The knowledge of death and one’s own mortality is said to be the origin of culture. No wonder, then, that it has always been man’s goal to visualise it. The French historian, Philippe Ariès, was convinced that death was image-friendly. Where language fails, only the image can portray the radicality of death. The depiction of the dance of death, which emerged in the Middle Ages, shows death as an equalising force. It requests everyone to dance - whether king or peasant. It is the triumph of dying over human vanities that implies: No matter who you are - death is certain.
The artist duo Doppeldenk from Leipzig pursued this theme, in order to transport the representation of the dance of death into the present. Marcel Baer and Andreas Glauch are known for combining popcultural imagery and mainstream symbolism with subversive content. At first glance, the often colourful pictures lead the viewer to look forward to light, well-known fare – but, upon closer examination, he is confronted by a multi-layered content. A manipulation of the consumer, so to speak, which leads directly to the eponymous neologism “Doppeldenk” (Doublethink) from George Oewell’s 1984.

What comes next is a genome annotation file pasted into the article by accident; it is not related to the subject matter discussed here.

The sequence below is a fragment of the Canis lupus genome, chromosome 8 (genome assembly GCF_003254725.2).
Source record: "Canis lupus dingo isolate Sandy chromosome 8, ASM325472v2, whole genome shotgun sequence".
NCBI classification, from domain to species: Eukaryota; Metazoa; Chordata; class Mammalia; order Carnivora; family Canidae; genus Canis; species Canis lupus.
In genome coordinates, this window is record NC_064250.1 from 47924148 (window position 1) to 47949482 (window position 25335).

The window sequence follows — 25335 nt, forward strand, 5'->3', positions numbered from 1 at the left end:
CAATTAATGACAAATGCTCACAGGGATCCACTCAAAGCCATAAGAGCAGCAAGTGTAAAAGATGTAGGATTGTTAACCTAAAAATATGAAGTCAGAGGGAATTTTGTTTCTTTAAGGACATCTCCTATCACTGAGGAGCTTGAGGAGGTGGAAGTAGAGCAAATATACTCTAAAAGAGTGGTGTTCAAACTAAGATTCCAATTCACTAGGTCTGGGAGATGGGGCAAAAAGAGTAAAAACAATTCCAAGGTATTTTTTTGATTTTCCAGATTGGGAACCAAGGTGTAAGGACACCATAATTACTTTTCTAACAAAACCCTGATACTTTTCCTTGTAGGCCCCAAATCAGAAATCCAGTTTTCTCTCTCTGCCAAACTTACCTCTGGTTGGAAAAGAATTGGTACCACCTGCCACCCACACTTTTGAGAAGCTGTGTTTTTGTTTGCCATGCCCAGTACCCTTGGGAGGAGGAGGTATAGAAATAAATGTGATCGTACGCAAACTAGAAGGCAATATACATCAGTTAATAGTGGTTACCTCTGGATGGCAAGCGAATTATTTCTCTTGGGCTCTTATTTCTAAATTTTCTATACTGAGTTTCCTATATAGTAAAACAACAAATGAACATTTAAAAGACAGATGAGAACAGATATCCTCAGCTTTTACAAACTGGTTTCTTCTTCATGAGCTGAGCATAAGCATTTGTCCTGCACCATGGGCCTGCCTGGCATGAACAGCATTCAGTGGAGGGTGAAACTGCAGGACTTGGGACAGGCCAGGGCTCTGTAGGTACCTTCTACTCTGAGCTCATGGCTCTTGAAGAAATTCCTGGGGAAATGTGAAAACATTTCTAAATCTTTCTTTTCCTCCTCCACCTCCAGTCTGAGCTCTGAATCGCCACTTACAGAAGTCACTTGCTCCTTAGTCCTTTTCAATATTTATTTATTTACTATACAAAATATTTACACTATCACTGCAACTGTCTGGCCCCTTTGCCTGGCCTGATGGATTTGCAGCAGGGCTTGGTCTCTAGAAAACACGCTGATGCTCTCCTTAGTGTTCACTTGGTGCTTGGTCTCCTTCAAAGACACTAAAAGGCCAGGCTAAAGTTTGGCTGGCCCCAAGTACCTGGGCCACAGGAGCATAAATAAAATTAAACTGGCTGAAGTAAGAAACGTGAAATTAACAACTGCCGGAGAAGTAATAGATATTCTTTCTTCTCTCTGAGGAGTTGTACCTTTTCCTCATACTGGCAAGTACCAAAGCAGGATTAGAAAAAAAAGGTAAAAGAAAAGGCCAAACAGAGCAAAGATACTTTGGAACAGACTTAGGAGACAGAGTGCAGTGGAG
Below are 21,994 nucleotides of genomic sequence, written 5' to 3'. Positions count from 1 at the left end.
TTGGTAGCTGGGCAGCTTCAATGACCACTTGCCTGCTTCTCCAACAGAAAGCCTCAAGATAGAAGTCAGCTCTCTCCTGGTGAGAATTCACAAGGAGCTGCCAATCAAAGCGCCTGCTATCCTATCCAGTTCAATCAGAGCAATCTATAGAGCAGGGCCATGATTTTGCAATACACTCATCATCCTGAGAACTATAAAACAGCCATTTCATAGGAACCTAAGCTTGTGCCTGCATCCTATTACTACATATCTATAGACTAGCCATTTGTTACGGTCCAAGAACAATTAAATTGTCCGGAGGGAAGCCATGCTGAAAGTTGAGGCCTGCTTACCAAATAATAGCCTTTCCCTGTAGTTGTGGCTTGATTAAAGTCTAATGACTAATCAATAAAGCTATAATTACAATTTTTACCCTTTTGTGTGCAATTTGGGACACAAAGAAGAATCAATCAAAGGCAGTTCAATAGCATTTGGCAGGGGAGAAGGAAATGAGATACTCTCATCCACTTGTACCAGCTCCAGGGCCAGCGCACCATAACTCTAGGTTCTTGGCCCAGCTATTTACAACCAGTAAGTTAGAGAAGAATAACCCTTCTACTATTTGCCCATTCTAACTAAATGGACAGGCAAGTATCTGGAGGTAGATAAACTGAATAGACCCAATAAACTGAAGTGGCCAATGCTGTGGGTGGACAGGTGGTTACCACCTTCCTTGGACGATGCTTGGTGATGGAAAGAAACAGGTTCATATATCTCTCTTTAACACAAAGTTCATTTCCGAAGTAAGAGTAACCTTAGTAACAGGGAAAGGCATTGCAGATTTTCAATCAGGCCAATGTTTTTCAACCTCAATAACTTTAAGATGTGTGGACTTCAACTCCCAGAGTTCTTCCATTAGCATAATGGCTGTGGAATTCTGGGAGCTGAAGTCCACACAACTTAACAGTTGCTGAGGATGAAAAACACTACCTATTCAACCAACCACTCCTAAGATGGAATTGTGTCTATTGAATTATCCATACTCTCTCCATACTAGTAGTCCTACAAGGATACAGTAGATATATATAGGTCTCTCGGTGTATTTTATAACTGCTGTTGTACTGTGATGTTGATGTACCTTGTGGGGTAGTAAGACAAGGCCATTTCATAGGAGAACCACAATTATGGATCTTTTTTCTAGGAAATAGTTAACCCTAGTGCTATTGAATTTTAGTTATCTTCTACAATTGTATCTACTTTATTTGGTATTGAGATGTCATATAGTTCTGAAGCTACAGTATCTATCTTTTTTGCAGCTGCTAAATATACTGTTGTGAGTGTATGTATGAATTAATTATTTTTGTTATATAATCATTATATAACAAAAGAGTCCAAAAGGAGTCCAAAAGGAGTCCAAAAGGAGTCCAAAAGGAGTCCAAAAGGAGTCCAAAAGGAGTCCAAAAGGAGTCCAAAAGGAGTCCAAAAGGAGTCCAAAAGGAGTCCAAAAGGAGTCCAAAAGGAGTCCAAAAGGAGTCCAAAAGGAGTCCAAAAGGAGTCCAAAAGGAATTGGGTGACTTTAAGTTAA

In the late 2016, Marcel Baer and Andreas Glauch presented their largely envisaged solo show “Totentanz” in Hamburg’s Affenfaust Galerie. The exhibition marks the next milestone in the long collaboration between the artist duo Doppeldenk and the Hamburg gallery.
Text: Michele Buss
Fotos: Dominik Wolf